Post-publication review and PLOS’ experiment with the Synthetic Biology Collection


An inducible luxI system (iptg) to produce the AHL above a threshold Pt. Kadam et al. (2016)

The iGEM 2015 synthetic biology contest was an important one for us. It marked our first attempt at putting together a project from IISER Pune. But beyond the novelty for us, many things were different this time around (#igem2015). First off, no preliminary or elimination rounds.

Secondly, we (yes, some self-backpatting here) organized an India Meetup in the run-up to the Jamboree. And third, and interestingly, the journal PLOS One (Public Library of Science) decided to use this as an opportunity to launch the PLOS iGEM collection, as a sort of meta-list, connected to iGEM. They decided to also go the radical way- with post-publication review. Time will tell how this latter experiment works out. And naturally our team’s efforts are there. With a lot of hard work put in by Snehal Kadam well after the contest and some griding-the-article together by mining long-forgotten (1 year ago!) protocol books, and some frantic emailing and interviewing, we managed to pull it off. You can read it here “Mycobacterium Revelio: Characterizing and Modeling Genetic Circuit Components towards a Bacterial Detection Tool”. The first 10 authors are BS-MS undergraduate students. Manasi and Neha are PhD students.

Micron-Scale Biological Devices


The advent of micro-fluidics has been a boon to research in biology and medicine. Already many such devices exist in the commercial domain reducing what were a plethora of flasks, transfer processes and reactions at the macroscopic scale (even with a few micro-liters) to something that works in nano- and femto liter volumes.
We are using the relatively simpler process of soft-lithography by optimizing patterns using phot

The bacterial mother machine devlice (with high autofluorescence) and the assembly of the entire device (Manasi Gangan)

oresist that can be exposed to UV and post-baking used for building channels, flows and growth-chambers for cells.
We have reproduced the ‘mother-machine’ for bacterial cells described first by Wang et al. from Suckjoon Jun’s lab.

We are currently testing the results and developing some image analysis tools to extract meaningful numbers from the device.

For more on Biological Microfluidics, see the review by Velve-Casquillas et al. (& Phong Tran) 2010 Nano Today.

The new biologists fashion: Bacterial Physiology- Bringing back the old stuff


The “post-antibiotic era” announced by the WHO, which was an update from April-2015 of an older report [1], suggests the need to understand bacteria is urgent as it ever was. We have been sailing the winds of Fleming from his 1928 discovery of Pennicillin-G from Penicillum notatum. For long chemists (led by the ‘magic bullet’ seekers) thought this to be some “biological”, “weak” and sill floundering. It took many other discoveries to demonstrate and industrialize production of antibiotics. But evolution is catching up [2]! The shocking part is not so much that it happened, but we were caught unprepared. The ups and downs in research notwithstanding, the need for research on the fundamentals is critical. One could argue for similar directed funding.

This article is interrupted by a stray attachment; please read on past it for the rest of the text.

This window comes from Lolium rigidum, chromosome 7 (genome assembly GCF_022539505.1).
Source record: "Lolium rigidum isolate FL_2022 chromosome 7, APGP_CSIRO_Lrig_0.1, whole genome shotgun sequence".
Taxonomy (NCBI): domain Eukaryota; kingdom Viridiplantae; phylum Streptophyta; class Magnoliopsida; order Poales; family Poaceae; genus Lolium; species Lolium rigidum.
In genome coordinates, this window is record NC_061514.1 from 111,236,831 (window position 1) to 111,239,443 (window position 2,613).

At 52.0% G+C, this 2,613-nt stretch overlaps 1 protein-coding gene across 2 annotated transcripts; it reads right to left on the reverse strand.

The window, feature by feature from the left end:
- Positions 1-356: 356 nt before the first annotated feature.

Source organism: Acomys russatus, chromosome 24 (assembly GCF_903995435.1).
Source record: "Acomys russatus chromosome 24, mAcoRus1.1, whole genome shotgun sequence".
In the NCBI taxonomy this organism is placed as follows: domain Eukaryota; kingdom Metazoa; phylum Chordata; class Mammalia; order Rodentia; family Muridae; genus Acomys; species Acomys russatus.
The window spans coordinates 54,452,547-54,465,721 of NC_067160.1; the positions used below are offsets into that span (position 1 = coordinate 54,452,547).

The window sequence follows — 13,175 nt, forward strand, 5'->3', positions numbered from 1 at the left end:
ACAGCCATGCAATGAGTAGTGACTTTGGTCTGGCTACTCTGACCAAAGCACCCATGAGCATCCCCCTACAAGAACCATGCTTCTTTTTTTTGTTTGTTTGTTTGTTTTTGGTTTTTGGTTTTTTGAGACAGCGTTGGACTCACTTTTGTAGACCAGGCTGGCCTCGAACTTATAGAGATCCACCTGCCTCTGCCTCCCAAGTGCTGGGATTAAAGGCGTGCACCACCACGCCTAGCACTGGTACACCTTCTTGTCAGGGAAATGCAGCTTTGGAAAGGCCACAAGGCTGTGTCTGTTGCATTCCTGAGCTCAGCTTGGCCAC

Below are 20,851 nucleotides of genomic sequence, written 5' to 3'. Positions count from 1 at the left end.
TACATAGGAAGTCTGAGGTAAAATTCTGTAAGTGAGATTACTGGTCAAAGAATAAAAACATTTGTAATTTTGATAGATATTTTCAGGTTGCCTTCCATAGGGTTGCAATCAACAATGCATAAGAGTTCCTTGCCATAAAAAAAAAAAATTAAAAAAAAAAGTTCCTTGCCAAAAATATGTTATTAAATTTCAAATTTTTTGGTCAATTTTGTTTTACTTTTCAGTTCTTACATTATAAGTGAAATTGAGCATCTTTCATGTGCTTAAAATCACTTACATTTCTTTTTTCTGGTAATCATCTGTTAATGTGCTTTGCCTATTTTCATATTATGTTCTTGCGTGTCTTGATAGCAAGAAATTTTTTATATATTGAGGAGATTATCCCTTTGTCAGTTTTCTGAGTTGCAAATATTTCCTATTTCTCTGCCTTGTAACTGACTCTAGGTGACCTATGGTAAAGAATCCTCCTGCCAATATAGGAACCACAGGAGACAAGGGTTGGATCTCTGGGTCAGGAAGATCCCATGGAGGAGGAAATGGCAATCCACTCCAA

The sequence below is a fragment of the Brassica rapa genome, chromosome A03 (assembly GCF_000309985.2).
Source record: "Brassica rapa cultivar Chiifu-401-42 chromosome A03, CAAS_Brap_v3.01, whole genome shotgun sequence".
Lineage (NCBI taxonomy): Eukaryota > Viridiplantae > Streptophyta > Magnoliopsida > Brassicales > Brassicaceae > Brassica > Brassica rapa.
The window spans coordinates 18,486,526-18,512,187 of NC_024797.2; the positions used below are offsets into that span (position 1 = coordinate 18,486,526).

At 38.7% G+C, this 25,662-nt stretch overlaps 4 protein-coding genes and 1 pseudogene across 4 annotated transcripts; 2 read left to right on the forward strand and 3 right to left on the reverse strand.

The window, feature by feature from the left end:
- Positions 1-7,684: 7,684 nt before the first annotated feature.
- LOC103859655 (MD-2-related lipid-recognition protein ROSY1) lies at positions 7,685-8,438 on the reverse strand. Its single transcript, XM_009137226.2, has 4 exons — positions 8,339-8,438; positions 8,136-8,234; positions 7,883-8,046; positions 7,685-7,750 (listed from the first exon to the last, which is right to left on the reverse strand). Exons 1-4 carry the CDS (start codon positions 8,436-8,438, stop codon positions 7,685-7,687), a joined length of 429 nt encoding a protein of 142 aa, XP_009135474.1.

How do we know this is not some fear-mongering? Well, for one we now have a ‘bad-guy’. Strains of Klebsiella pneuomiae have been found to be resistant to all antibiotics known to humankind [3]. That is just the start. Mix it in with horizontal gene transfer and we have a real mess on our hands.


[1] Anti-Microbial Resistance, World Health Organization April 2015

[2] WHO Warns Against Post-Antibiotic Era, Nature

[3] Superbugs from

Bacterial cell division

Populations of E. coli in microscopy

HupA (red) expressing E. coli with DIC (green) overlaid in confocal microscopy

The heat-stable protein HU was isolated first by Josette Rouviere-Yaniv and Gros in 1975 in a study where they systematically screened using an DNA-binding affinity-purification method for heat-stable proteins from E. coli cell extracts (1). This protein has been implicated in DNA replication initiation and cell cycle control (2,3). More recently the nucleoid binding HU protein from Mycobacterium tuberculosis
has been crystallized and the structure used to develop a small molecule which binds to HU and inhibits Mtb growth (4). This would appear to suggest surprisingly large number of physiologically critical bacterial proteins are still to be characterized that could help in the newly coined “post antibiotic era”.


  1. J Rouvière-Yaniv and F Gros (1975) Characterization of a novel, low-molecular-weight DNA-binding protein from Escherichia coli. Proc Natl Acad Sci U S A. 1975 Sep; 72(9): 3428–3432.
  2. Jaffe A, Vinella D, D’Ari R. (1997) The Escherichia coli histone-like protein HU affects DNA initiation, chromosome partitioning via MukB, and cell division via MinCDE. J Bacteriol. 179(11):3494-9.
  3. Jason Kahn’s Lab (U. Maryland, USA) on Prokaryotic DNA Replication
  4. Bhowmick,T., Ghosh, S., Ramagopal,U.A.,Dey, D. Ramakumar,S. and Nagaraja,V. (2014) Targeting Mycobacterium tuberculosis nucleoid associated protein HU by structure based inhibitors. Nature Communications. 5:4124
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